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  • Well Equiped School Shop

    I thought you guys might enjoy some of the equipment at my universities machine shop. I'd visited an auction at a tech school before and they were selling off a bunch of half decent American and Asian machines and replacing them with Grizzly crap. So I wasn't expecting much from my school. But I guess since they're a research institute they gotta have the top end stuff. (Not really though, judging by the dings on the Rivett spindle nose, nobody is doing that futzy of work.)

    Anyways, the interesting stuff consisted of a 16x30 Pacemaker, two 10EEs, one Rivett 1020s, two K&T Model 2D "Die Miller"s and the usual host of bridgeports and stuff.

    I was told the Pacemaker wasn't working and will be surplussed "soon". One of the die mills does not belong to the school and is available for purchase from what I heard. It had complete scrapings and looked good.


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    21" Royersford Excelsior CamelBack Drillpress Restoration
    1943 Sidney 16x54 Lathe Restoration

  • #2
    Nice! I wish SUNY had stuff like that.... most of our training programs were geared towards local industry. So everything was newer: the manual shop was 6 16x40 Acra lathes and 6 Bridgeport clones. And 4 6x18 grinders.

    The CNC shop was all Haas, a dozen of them. TM-1, TL-1, VF3 mills and SL2 lathes... we had to write g-code by hand for a year before we could take MasterCam.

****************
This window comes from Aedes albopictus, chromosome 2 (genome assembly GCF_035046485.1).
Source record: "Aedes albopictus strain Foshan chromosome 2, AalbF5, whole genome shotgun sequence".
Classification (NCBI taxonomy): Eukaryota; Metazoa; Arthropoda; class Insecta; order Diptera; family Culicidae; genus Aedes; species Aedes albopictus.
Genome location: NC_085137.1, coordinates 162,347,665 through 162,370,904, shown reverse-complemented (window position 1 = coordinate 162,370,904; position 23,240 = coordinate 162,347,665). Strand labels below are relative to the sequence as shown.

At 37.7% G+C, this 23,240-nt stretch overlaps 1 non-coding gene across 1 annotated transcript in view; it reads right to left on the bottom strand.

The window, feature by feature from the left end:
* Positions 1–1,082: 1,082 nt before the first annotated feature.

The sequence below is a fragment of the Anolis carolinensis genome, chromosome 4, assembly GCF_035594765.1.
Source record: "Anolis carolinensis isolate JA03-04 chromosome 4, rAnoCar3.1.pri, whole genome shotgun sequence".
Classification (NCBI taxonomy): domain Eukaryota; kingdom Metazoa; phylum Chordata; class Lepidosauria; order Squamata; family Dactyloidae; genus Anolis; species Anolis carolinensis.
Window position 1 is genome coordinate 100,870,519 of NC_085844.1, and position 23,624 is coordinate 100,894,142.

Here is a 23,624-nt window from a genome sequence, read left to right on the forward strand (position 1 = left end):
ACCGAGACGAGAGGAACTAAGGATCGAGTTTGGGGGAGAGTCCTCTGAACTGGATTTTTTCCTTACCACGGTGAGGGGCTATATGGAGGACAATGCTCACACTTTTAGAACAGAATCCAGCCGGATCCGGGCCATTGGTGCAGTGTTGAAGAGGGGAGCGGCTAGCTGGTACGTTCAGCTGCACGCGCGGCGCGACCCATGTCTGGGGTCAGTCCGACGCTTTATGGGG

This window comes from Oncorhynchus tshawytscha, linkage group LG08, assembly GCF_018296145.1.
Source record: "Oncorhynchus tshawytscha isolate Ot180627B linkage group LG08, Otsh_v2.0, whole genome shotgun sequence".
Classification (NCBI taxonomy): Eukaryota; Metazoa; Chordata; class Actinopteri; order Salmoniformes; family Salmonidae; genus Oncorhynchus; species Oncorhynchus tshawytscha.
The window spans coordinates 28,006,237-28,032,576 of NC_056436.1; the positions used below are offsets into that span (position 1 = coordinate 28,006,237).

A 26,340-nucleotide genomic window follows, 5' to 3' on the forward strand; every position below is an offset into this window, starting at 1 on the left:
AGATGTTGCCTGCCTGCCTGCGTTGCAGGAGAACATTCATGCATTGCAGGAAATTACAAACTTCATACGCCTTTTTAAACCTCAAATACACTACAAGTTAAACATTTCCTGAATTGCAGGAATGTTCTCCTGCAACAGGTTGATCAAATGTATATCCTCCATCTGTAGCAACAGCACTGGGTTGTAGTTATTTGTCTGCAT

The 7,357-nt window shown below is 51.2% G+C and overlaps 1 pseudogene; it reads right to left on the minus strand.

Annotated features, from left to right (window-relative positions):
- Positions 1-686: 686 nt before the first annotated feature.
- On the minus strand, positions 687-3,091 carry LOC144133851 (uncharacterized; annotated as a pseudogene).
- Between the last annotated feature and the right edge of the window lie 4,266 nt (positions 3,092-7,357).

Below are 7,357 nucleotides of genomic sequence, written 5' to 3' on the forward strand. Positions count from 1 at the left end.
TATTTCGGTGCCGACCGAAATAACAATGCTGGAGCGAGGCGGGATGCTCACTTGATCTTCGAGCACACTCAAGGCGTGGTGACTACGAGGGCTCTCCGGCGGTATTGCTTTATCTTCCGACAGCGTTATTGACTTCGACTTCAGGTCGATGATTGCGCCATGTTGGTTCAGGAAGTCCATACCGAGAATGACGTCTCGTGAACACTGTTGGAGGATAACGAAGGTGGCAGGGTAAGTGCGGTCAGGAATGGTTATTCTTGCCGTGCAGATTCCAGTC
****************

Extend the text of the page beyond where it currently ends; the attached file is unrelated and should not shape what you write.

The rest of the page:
Drooling over that Pacemaker.... you should give the guys on PM a heads-up about that one!
    Last edited by nickel-city-fab; 05-28-2020, 06:09 PM.

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    • #3
      Thread Complaint
      Where are you MetalButcher

      Rich
      Green Bay, WI

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      • #4
        when I was at Penn State there was a couple of machine/ fab shops. One small one in the Biology/ Biochemistry/ Chemistry department which had a Jet 13x40 and Acra 10x50 CNC knee mill and one large one in the Physics/ Astronomy department. That one had several lathes big enough for me to lie down and take a nap on plus a whole host of other machinery, though I didn't know enough about machine tools to know what they were at the time. Both shops were very friendly - I learned alot on the small one, doing small projects and getting supervised time on their machines, whereas the larger one let me dive through their scrap bins and take whatever I wanted. Got alot of good material from there and even some tooling that I still have. The model was that they carried out projects for faculty at cost, helping with both the design and manufacture. All kinds of cool stuff - one PhD student I was a friend with (and who gave me his anodising gear) made a complete set of mirrors and the like for his research laser. It was powerful enough to punch a couple of holes through the wall when someone wasn't paying enough attention, so serious stuff.

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        • #5
          Originally posted by Rich Carlstedt View Post
          Thread Complaint
          Where are you MetalButcher

          Rich
          I'd like to keep that semi-private. Alabama, to be general. If you're interested in the K&T I can put you in contact. As for the pacemaker, it will go up on gov deals if and when they get to it.